Why Each Year Of Your Life Feels Shorter (And What To Do About It)

This artice was written by Tyler Tervooren, a writer and creator residing in Portland, Or. He is also the founder of Advanced Riskology

Time doesn’t change, but you do…

Have you noticed certain occasions cause you to stop and think about your past? Birthdays, anniversaries, new years and other significant events all bring on this kind of introspection.

And as you think about all the things that happened in your life since the last event, have you noticed they all start to blend together—that the things that happened a year or more ago still feel like they were just yesterday?

It’s the beginning of a brand new year, and people the world over—myself included—are thinking about the year behind them and making plans for the one ahead. But one big mistake so often made is to make a big goal or commit to a big risk that you won’t start until later.

There’s nothing inherently wrong with “later;” you have to prioritize your life and some things just don’t fit right now. But the older you get, the more troublesome doing something “later” becomes. It has to do with human psychology and how we experience the speed of time.

A year is always 365 days but, as you get older, each one becomes shorter and shorter. Here’s what I mean and what you can do about it.

A Year In The Life Of A Child And His Grandfather

Timmy just turned five years old, and his biggest wish is to go to Disneyland. He got this idea stuck in his head at four-and-a-half and has waited to ask for it for his birthday.

Timmy’s grandpa gets word that Timmy really wants to go to Disneyland and decides to take him. But now isn’t a good time for the family. Timmy has important tests coming up at school, and Grandpa has projects at work. So, Grandpa puts together a nice card and packet full of pictures of the amusement park with a promise to Timmy: “We’re going to Disneyland next year!”

But when Timmy opens his present, he’s distraught. “We have to wait till next year?!” Timmy asks. “I can’t wait that long! That’s forever!” Grandpa is confused. To him, next year is just around the corner, and he has to request time off from work and arrange travel plans.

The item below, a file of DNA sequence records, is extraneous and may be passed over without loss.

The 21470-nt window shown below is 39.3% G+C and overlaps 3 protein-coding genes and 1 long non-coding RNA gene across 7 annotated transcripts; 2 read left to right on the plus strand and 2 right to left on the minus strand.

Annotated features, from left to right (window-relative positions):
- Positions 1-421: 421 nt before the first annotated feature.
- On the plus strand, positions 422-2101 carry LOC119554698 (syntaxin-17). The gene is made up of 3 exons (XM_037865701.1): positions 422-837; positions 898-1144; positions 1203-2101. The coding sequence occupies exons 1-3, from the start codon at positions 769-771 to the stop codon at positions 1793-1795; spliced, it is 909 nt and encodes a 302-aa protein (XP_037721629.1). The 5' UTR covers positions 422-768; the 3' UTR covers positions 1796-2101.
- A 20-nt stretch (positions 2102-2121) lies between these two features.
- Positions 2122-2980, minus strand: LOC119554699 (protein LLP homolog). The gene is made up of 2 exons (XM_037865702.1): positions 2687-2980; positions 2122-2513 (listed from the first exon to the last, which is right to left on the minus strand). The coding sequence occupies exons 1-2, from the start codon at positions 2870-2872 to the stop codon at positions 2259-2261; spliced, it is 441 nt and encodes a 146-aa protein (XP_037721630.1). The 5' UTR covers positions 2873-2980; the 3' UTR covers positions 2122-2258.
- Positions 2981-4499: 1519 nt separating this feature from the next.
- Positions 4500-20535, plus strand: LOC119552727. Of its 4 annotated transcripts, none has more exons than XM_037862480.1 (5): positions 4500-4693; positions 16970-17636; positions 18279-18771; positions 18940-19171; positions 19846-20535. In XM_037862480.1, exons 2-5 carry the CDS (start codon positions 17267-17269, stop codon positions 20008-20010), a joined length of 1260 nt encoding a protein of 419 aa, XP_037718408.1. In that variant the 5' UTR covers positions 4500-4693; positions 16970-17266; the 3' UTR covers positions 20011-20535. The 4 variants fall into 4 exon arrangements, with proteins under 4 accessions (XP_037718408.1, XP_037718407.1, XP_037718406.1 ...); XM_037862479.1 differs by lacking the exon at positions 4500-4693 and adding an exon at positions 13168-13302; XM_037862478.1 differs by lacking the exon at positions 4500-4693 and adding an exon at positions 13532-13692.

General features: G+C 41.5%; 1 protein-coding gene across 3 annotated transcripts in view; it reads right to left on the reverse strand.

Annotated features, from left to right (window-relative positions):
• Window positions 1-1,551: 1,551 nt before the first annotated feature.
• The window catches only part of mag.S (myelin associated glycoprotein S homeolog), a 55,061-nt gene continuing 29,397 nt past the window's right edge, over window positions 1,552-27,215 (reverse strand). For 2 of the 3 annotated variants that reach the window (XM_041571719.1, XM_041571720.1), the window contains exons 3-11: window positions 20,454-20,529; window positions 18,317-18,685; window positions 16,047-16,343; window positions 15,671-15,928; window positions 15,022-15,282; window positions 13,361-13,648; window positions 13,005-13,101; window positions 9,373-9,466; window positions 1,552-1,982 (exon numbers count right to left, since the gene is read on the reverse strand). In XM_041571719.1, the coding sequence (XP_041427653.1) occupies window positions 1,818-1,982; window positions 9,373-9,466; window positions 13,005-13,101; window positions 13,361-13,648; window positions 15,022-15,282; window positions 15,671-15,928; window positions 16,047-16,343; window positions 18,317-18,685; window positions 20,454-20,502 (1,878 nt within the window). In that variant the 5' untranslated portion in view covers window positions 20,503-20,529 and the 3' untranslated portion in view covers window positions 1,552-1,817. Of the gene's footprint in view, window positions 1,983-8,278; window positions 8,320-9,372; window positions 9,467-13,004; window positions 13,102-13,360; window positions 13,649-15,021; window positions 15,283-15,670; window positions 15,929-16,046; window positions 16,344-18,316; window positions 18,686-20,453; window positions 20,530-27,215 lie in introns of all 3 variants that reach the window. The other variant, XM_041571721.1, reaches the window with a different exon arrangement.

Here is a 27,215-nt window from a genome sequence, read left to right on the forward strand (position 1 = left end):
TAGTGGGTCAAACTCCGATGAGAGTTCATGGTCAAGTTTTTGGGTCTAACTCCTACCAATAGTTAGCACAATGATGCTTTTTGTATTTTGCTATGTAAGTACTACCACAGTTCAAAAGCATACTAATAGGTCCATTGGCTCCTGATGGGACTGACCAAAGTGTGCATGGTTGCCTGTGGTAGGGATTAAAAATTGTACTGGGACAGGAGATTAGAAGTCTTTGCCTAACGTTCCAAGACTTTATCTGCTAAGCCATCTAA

Timmy and his grandpa experience time from two completely different perspectives. Timmy is just five. Asking him to wait a year for something—1/5 of his entire existence—is like asking him to wait a lifetime. To Timmy, a year really does feel like forever.

But Grandpa is 60. He’s been around the sun a few more times than Timmy, and waiting a year for something is easy—just 1/60th of his life. To him, it feels like he could take a nap and wake up next year. No big deal.

Your Big Dreams: Be Wise Like An Old Man, But Impatient Like A Child

There’s a famous saying, “Youth is wasted on the young.” The idea being the older you get, the easier it is to spot the mistakes young people make as they learn to navigate the world. If only you could go back and live it again, this time with all the knowledge you’ve gained over the years.

But living in the past is nothing if not a surefire way to miss all the opportunities that pass you by—faster and faster—as you grow older.

Youth isn’t wasted on the young. No matter how old you are, there’s an important lesson you can learn from young people who can help you make your dreams come true: Be impatient.

But apply that lesson with your hard-fought years of wisdom: Be impatient where it counts.

One of the tragedies of life is that the young are insufferably impatient when they have a whole lifetime ahead of them to figure things out, and the elders develop a zen-like patience when they can ill afford it.

Patience is a virtue when your flight is canceled, your kid is throwing a tantrum, or you’re waiting for your girlfriend to finish her makeup. But when you have something big and important to do—legacy building work—patience will only make sure you put it off until it’s too late. These things take time, and time is speeding up!

When it comes to your dreams, your goals, and the risks you want to take, be wise like an old man, but impatient like a child.


Your Next 365 Very Short Days…

No matter how old you are, 365 days feels like a long time. But it isn’t. In fact, the speed it passes with only gets faster every year.

Yesterday, you probably spent some time celebrating the New Year. When you went to bed, did the day seem unbearably long—like you had all the time in the world to do what you wanted? What makes you think today, tomorrow, or any of the other days this year will be different.

If there’s a risk you want to take this year—something that will change your life—start now. Seize the day, and don’t hesitate. Tomorrow will be here even faster than today arrived.

What will you start today?

Title photo credit: flickr
Photo credit: 1, 2

Written by Tyler Tervooren

Mastering my psychology. Ran a marathon on every continent. Organized 3 world records.

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